850 Extreme kickback on Kick Lever From Boyer???

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Mar 1, 2007
Hello again. My buds 850 commando almost broke my ankle today. He complained that it happened to him on several occasions before he parked it a couple of years ago. When I tried to start it I got the hardest kickback fom a commando I have ever had. I thought it broke my foot. I just rebuilt the top end but the problem was there before I did a valve and ring job. It doesn't do it all the time?? Once started it ran quite well except for a spit on takeoff once in a while. I rechecked all the connections when I did the top end and made sure the boyer power wire and all wires were cleanly connected to power and grounded well. Has anyone else had this problem and are these Boyers just Crap?? It has a single mukini carb and a BOYER IGNITION that is about 12 years old. What newer ignition would you recommend for a weekend rider??? I have heard of a Pazon??? Is it better that that piece of %$#@&&& Boyer??? Please help before I break my ankle---Thanks for any replies---Mark Cigainero
Number one have you clean the kill switch or tried wiring around it? Boyer's random fire when supplied with less than 10 volts. Has the key switch been renewed? If all else fails check the trigger wires for breaks at the plate. I don't think you need a new system.
Mike, Given that this problem has been there for some time have you checked the timing with a strobe light? I have found some considerable discrepancy between static and strobe timing on a Boyer unit.
Also when your strobing are you aware that almost every Commando has it's gage for this out of phase by about 3 degrees? They must be checked with a degree wheel and than use corrected numbers. I scribe the corrected number inside the timing cover.
I've posted this before, but will repeat it. If you have not checked the timing marks on the primary chaincase cover with a degree wheel, you MUST do so. They have been found to be as much as 12 degrees off. So, before you do anything else, check this, then do a strobe check and compensate accordingly.

My machines with Boyers work just fine and have for over 15 years.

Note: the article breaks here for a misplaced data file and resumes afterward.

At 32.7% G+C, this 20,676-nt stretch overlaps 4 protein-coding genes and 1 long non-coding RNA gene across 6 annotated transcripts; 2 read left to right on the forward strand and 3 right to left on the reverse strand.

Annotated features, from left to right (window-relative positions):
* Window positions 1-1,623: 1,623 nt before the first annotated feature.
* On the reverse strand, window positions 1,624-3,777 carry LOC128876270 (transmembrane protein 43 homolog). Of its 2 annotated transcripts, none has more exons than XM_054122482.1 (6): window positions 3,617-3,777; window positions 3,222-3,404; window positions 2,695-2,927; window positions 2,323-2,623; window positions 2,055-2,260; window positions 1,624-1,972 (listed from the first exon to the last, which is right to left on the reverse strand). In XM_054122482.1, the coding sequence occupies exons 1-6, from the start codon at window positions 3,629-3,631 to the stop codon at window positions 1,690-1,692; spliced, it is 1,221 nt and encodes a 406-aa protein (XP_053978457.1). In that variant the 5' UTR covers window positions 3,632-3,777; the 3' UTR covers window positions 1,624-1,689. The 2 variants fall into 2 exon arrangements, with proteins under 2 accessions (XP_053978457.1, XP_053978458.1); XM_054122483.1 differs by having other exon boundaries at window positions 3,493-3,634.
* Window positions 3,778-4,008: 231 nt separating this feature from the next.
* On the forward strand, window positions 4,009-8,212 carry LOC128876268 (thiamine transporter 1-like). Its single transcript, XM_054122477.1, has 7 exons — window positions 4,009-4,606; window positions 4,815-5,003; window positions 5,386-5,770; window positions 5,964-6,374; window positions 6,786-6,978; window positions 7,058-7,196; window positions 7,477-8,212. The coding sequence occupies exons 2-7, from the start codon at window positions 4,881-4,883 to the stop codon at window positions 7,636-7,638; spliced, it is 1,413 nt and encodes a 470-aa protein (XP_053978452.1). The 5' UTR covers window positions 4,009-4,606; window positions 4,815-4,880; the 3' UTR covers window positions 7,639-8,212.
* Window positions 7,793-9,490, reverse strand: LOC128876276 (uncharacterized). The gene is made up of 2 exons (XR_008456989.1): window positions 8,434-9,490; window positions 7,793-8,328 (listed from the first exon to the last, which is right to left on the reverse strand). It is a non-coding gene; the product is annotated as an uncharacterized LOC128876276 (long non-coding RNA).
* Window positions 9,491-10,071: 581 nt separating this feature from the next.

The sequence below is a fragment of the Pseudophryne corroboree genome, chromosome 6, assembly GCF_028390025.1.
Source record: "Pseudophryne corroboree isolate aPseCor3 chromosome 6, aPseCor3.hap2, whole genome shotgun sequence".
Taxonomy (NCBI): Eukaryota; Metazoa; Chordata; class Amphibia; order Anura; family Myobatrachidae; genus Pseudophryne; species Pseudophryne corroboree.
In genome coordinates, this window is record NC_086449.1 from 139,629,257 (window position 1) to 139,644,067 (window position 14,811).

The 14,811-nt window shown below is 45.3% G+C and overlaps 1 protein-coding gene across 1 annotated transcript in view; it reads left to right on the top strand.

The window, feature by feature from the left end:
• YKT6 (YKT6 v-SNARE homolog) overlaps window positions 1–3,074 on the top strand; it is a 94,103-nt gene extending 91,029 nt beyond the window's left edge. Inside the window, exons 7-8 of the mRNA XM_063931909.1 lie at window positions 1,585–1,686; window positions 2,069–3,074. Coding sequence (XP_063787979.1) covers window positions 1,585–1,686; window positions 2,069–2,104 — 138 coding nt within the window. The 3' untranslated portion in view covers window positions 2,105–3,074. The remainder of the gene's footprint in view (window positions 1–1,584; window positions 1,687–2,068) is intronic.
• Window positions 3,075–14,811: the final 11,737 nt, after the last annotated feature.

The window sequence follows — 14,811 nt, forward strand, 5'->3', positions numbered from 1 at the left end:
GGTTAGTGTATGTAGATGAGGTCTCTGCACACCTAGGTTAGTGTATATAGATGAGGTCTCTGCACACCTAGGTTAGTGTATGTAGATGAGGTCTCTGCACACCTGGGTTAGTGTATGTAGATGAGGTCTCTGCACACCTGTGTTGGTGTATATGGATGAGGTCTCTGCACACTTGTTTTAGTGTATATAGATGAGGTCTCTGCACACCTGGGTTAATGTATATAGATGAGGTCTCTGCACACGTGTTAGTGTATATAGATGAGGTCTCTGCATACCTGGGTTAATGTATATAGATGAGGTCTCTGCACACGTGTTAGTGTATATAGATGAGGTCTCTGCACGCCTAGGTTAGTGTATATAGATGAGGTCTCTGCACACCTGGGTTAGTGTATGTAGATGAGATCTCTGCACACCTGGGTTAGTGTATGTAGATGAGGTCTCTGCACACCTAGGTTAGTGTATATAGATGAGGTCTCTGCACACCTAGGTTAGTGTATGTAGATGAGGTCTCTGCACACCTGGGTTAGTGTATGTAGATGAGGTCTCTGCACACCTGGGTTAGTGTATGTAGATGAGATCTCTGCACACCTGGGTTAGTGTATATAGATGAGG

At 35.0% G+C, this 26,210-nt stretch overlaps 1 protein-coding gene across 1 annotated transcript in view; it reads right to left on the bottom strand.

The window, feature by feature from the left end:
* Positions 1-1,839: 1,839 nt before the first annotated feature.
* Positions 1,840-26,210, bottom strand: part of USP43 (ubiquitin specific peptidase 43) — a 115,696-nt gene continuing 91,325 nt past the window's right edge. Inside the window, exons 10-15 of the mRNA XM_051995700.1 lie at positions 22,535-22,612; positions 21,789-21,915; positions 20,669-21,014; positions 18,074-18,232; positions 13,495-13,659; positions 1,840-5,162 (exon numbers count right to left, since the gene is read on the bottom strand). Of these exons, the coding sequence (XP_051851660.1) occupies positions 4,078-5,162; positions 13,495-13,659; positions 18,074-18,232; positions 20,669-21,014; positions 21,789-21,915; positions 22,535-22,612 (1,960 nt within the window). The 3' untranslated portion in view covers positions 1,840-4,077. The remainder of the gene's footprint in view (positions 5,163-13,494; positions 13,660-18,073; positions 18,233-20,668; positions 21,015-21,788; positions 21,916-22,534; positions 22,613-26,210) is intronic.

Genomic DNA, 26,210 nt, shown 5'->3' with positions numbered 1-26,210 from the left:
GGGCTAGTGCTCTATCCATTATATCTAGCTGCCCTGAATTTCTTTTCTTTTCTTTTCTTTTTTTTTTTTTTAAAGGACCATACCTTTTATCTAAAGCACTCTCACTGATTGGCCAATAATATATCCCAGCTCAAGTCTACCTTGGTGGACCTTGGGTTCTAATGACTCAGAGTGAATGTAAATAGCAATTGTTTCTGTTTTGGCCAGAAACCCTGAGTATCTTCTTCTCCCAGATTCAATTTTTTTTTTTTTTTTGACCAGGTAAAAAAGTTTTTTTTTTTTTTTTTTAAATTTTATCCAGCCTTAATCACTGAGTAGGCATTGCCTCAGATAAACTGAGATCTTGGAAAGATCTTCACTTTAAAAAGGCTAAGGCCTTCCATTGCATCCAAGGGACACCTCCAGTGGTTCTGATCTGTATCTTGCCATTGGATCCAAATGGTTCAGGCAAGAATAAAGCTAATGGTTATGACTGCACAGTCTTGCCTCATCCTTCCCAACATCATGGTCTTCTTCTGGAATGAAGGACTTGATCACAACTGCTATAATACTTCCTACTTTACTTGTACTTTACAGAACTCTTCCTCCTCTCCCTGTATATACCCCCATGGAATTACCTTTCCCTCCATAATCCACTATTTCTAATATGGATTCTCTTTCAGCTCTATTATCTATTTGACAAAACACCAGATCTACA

Regardless of timing, if the Boyer is seeing low volts then it will kick back like this. Are you using the same battery as when the problems first arose several years ago ? A couple of years unused will not have helped it either.

The first step should be to try with a good battery and with a feed run directly from it to the Boyer. You can then try substituting back and measuring voltage at kill switch, ignition switch etc. to find where the problem lies.

It only takes one dry connection somewhere under the tank or in the headlamp to cause this but my first suspicion would be the battery.

I have ridden tens of thousands of reliable miles with Boyers but they do have this sensitivity to voltage. it's much less of a problem once you know about it because it then becomes the first thing to check in the event of problems.
While low voltage could indeed be the problem, TIMING is one of the FUNDAMENTAL parameters that needs to be correct to have a well running machine. Low voltage is a secondary fault. Notice the author also said that the bike occassionaly spits back at take off. This could also be attributed to low voltage, or the FUNDAMENTAL timing. Secondary problems can be very elusive when the fundamentals are not right.
Hi Mark,

I'm with the rest of 'em, I had a similar problem with my bike or Boyer a while ago, and as soon as I set the timing to 31 deg. @ 5000 r.p.m. with a timing light it ran like a clock and without any fear of kickback.

I didn't need to use a degree wheel to get a good result but it may be of benefit to you, though it may be worth trying with just a mate and a timing light first.

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